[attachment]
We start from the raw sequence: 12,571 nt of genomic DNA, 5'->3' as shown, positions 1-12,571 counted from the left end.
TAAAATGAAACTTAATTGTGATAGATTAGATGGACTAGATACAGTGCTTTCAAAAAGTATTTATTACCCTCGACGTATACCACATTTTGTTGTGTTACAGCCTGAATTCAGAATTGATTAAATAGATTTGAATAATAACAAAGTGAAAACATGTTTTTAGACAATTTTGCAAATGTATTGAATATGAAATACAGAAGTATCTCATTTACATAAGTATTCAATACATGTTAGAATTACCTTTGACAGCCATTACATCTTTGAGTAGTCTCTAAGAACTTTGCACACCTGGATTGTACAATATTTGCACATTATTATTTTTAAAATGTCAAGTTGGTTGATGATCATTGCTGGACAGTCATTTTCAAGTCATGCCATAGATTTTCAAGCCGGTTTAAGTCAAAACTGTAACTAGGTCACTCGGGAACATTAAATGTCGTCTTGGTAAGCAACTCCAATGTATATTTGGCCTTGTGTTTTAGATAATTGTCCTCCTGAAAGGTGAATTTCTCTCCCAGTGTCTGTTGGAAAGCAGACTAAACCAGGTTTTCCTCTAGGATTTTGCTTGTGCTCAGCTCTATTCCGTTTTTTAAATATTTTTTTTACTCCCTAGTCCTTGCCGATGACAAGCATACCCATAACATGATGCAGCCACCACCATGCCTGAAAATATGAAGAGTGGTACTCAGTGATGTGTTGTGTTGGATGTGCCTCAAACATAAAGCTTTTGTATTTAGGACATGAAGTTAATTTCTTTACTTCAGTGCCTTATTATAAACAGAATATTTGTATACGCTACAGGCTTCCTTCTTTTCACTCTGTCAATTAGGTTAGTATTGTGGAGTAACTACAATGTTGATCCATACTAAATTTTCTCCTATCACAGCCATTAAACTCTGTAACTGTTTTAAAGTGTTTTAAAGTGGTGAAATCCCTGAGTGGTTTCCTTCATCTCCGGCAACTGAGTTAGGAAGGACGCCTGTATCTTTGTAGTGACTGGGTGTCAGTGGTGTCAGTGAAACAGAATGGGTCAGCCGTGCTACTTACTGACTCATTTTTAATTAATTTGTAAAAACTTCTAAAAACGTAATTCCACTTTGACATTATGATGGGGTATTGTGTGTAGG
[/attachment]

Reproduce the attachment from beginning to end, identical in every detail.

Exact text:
We start from the raw sequence: 12,571 nt of genomic DNA, 5'->3' as shown, positions 1-12,571 counted from the left end.
TAAAATGAAACTTAATTGTGATAGATTAGATGGACTAGATACAGTGCTTTCAAAAAGTATTTATTACCCTCGACGTATACCACATTTTGTTGTGTTACAGCCTGAATTCAGAATTGATTAAATAGATTTGAATAATAACAAAGTGAAAACATGTTTTTAGACAATTTTGCAAATGTATTGAATATGAAATACAGAAGTATCTCATTTACATAAGTATTCAATACATGTTAGAATTACCTTTGACAGCCATTACATCTTTGAGTAGTCTCTAAGAACTTTGCACACCTGGATTGTACAATATTTGCACATTATTATTTTTAAAATGTCAAGTTGGTTGATGATCATTGCTGGACAGTCATTTTCAAGTCATGCCATAGATTTTCAAGCCGGTTTAAGTCAAAACTGTAACTAGGTCACTCGGGAACATTAAATGTCGTCTTGGTAAGCAACTCCAATGTATATTTGGCCTTGTGTTTTAGATAATTGTCCTCCTGAAAGGTGAATTTCTCTCCCAGTGTCTGTTGGAAAGCAGACTAAACCAGGTTTTCCTCTAGGATTTTGCTTGTGCTCAGCTCTATTCCGTTTTTTAAATATTTTTTTTACTCCCTAGTCCTTGCCGATGACAAGCATACCCATAACATGATGCAGCCACCACCATGCCTGAAAATATGAAGAGTGGTACTCAGTGATGTGTTGTGTTGGATGTGCCTCAAACATAAAGCTTTTGTATTTAGGACATGAAGTTAATTTCTTTACTTCAGTGCCTTATTATAAACAGAATATTTGTATACGCTACAGGCTTCCTTCTTTTCACTCTGTCAATTAGGTTAGTATTGTGGAGTAACTACAATGTTGATCCATACTAAATTTTCTCCTATCACAGCCATTAAACTCTGTAACTGTTTTAAAGTGTTTTAAAGTGGTGAAATCCCTGAGTGGTTTCCTTCATCTCCGGCAACTGAGTTAGGAAGGACGCCTGTATCTTTGTAGTGACTGGGTGTCAGTGGTGTCAGTGAAACAGAATGGGTCAGCCGTGCTACTTACTGACTCATTTTTAATTAATTTGTAAAAACTTCTAAAAACGTAATTCCACTTTGACATTATGATGGGGTATTGTGTGTAGG